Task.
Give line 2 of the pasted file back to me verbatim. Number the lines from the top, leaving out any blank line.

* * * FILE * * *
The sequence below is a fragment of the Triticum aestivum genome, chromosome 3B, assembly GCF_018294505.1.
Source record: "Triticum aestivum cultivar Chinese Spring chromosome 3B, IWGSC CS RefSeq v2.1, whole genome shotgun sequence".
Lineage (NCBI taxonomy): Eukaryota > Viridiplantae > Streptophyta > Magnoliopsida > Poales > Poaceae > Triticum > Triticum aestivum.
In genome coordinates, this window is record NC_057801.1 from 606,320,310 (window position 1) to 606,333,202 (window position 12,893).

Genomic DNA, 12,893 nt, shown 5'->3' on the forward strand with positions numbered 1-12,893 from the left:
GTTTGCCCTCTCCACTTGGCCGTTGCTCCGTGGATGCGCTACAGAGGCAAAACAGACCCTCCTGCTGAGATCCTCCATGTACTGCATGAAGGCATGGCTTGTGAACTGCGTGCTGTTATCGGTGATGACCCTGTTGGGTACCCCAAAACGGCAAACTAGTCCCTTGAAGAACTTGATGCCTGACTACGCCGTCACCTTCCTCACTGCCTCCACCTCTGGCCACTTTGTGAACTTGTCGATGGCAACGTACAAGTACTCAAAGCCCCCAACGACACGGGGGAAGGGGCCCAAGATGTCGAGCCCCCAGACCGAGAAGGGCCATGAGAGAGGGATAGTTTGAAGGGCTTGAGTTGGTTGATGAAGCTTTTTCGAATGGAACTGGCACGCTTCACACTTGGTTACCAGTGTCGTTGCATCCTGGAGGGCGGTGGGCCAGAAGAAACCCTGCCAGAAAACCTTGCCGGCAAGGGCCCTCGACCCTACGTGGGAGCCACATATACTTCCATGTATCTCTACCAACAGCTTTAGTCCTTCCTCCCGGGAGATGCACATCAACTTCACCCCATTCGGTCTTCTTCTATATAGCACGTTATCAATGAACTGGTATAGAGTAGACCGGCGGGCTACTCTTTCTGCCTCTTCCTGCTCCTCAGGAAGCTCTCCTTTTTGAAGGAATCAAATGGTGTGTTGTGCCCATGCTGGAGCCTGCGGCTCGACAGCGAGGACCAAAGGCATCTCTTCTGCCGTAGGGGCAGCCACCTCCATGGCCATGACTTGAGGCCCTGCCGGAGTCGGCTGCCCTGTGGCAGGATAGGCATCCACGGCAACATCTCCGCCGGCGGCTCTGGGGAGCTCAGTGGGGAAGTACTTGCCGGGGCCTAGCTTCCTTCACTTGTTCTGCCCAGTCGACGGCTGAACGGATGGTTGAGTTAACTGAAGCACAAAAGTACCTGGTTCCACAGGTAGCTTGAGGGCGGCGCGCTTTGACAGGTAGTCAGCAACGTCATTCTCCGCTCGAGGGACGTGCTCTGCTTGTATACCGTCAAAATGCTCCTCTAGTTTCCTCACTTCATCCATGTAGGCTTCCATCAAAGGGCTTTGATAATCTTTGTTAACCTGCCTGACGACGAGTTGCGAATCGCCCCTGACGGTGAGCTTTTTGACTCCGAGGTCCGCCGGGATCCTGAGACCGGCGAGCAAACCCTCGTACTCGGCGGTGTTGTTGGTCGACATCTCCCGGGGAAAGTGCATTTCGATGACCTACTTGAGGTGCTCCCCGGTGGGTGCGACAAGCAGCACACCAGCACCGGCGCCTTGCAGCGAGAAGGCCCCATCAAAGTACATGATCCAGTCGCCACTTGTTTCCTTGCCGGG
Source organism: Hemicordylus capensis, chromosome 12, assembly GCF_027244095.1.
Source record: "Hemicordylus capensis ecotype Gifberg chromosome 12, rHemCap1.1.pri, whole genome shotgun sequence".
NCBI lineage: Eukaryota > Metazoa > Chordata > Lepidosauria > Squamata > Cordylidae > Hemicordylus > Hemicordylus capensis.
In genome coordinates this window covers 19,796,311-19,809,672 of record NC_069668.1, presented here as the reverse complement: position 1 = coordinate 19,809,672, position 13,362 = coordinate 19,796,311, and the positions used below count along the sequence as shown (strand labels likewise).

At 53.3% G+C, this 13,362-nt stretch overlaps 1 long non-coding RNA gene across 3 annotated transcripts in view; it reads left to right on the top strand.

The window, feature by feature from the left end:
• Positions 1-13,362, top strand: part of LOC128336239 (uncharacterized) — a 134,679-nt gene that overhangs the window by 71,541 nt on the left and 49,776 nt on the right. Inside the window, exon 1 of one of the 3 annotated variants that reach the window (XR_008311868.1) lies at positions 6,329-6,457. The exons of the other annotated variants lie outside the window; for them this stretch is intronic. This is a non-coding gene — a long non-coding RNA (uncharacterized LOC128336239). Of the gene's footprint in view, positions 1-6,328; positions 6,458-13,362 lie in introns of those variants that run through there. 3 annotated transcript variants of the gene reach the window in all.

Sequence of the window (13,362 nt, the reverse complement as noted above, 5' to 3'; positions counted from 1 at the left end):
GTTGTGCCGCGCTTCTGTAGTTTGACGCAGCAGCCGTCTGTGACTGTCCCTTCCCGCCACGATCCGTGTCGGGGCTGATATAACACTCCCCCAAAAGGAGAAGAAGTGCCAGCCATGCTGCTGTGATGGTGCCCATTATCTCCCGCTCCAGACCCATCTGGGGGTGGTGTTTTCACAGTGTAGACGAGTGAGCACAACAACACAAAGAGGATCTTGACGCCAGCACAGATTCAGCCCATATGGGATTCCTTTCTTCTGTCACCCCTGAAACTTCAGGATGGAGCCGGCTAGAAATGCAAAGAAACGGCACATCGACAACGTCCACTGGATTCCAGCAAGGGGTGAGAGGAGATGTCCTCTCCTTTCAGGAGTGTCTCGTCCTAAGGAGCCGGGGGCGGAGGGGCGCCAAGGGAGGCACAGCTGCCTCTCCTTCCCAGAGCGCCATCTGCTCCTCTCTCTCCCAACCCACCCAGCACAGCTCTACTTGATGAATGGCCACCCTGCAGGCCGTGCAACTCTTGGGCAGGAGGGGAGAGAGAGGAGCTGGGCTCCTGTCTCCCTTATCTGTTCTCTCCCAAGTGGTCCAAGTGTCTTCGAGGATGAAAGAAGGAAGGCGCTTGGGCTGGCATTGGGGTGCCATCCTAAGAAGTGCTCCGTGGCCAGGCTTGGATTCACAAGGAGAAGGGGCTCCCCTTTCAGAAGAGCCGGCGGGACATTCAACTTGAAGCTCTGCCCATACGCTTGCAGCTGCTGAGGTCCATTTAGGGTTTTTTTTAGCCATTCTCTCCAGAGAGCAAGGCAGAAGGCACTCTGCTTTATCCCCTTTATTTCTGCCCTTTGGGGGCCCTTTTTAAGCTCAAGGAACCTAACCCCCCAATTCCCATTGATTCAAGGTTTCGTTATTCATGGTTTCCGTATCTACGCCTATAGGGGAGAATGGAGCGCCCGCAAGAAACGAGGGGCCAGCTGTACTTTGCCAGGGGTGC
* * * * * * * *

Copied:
Source record: "Triticum aestivum cultivar Chinese Spring chromosome 3B, IWGSC CS RefSeq v2.1, whole genome shotgun sequence".